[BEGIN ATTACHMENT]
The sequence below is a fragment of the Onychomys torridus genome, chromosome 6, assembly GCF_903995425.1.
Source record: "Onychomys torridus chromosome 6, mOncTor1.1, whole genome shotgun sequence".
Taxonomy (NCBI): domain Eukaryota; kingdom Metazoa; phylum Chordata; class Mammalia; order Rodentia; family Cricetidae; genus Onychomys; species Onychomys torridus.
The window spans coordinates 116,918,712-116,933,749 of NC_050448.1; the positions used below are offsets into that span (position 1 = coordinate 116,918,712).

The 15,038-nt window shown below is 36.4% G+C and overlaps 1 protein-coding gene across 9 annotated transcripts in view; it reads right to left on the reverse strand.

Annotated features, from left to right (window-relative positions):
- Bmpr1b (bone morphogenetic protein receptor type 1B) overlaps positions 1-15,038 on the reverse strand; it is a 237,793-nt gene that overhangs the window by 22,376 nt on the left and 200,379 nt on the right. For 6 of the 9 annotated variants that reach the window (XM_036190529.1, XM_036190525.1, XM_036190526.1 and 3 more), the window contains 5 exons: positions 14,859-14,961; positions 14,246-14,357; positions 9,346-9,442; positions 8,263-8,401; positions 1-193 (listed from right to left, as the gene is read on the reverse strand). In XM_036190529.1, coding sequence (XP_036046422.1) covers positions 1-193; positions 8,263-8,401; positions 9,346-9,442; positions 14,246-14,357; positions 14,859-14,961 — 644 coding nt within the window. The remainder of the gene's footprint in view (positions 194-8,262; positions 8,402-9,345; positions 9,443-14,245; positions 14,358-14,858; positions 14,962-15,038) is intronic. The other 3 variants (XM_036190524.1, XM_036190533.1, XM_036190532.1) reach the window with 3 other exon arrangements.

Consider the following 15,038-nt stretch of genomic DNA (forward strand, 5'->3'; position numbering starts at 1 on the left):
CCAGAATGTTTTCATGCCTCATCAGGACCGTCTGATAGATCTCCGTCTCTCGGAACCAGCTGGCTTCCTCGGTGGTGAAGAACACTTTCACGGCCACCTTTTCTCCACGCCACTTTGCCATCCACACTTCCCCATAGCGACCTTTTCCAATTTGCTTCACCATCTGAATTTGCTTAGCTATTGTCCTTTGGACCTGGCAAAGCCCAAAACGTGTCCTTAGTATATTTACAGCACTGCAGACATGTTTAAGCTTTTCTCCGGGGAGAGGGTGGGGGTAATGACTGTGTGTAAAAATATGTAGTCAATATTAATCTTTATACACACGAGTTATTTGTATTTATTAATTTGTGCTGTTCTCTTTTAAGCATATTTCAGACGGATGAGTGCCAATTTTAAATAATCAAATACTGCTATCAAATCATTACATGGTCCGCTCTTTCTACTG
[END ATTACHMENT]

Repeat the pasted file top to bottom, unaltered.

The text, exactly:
The sequence below is a fragment of the Onychomys torridus genome, chromosome 6, assembly GCF_903995425.1.
Source record: "Onychomys torridus chromosome 6, mOncTor1.1, whole genome shotgun sequence".
Taxonomy (NCBI): domain Eukaryota; kingdom Metazoa; phylum Chordata; class Mammalia; order Rodentia; family Cricetidae; genus Onychomys; species Onychomys torridus.
The window spans coordinates 116,918,712-116,933,749 of NC_050448.1; the positions used below are offsets into that span (position 1 = coordinate 116,918,712).

The 15,038-nt window shown below is 36.4% G+C and overlaps 1 protein-coding gene across 9 annotated transcripts in view; it reads right to left on the reverse strand.

Annotated features, from left to right (window-relative positions):
- Bmpr1b (bone morphogenetic protein receptor type 1B) overlaps positions 1-15,038 on the reverse strand; it is a 237,793-nt gene that overhangs the window by 22,376 nt on the left and 200,379 nt on the right. For 6 of the 9 annotated variants that reach the window (XM_036190529.1, XM_036190525.1, XM_036190526.1 and 3 more), the window contains 5 exons: positions 14,859-14,961; positions 14,246-14,357; positions 9,346-9,442; positions 8,263-8,401; positions 1-193 (listed from right to left, as the gene is read on the reverse strand). In XM_036190529.1, coding sequence (XP_036046422.1) covers positions 1-193; positions 8,263-8,401; positions 9,346-9,442; positions 14,246-14,357; positions 14,859-14,961 — 644 coding nt within the window. The remainder of the gene's footprint in view (positions 194-8,262; positions 8,402-9,345; positions 9,443-14,245; positions 14,358-14,858; positions 14,962-15,038) is intronic. The other 3 variants (XM_036190524.1, XM_036190533.1, XM_036190532.1) reach the window with 3 other exon arrangements.

Consider the following 15,038-nt stretch of genomic DNA (forward strand, 5'->3'; position numbering starts at 1 on the left):
CCAGAATGTTTTCATGCCTCATCAGGACCGTCTGATAGATCTCCGTCTCTCGGAACCAGCTGGCTTCCTCGGTGGTGAAGAACACTTTCACGGCCACCTTTTCTCCACGCCACTTTGCCATCCACACTTCCCCATAGCGACCTTTTCCAATTTGCTTCACCATCTGAATTTGCTTAGCTATTGTCCTTTGGACCTGGCAAAGCCCAAAACGTGTCCTTAGTATATTTACAGCACTGCAGACATGTTTAAGCTTTTCTCCGGGGAGAGGGTGGGGGTAATGACTGTGTGTAAAAATATGTAGTCAATATTAATCTTTATACACACGAGTTATTTGTATTTATTAATTTGTGCTGTTCTCTTTTAAGCATATTTCAGACGGATGAGTGCCAATTTTAAATAATCAAATACTGCTATCAAATCATTACATGGTCCGCTCTTTCTACTG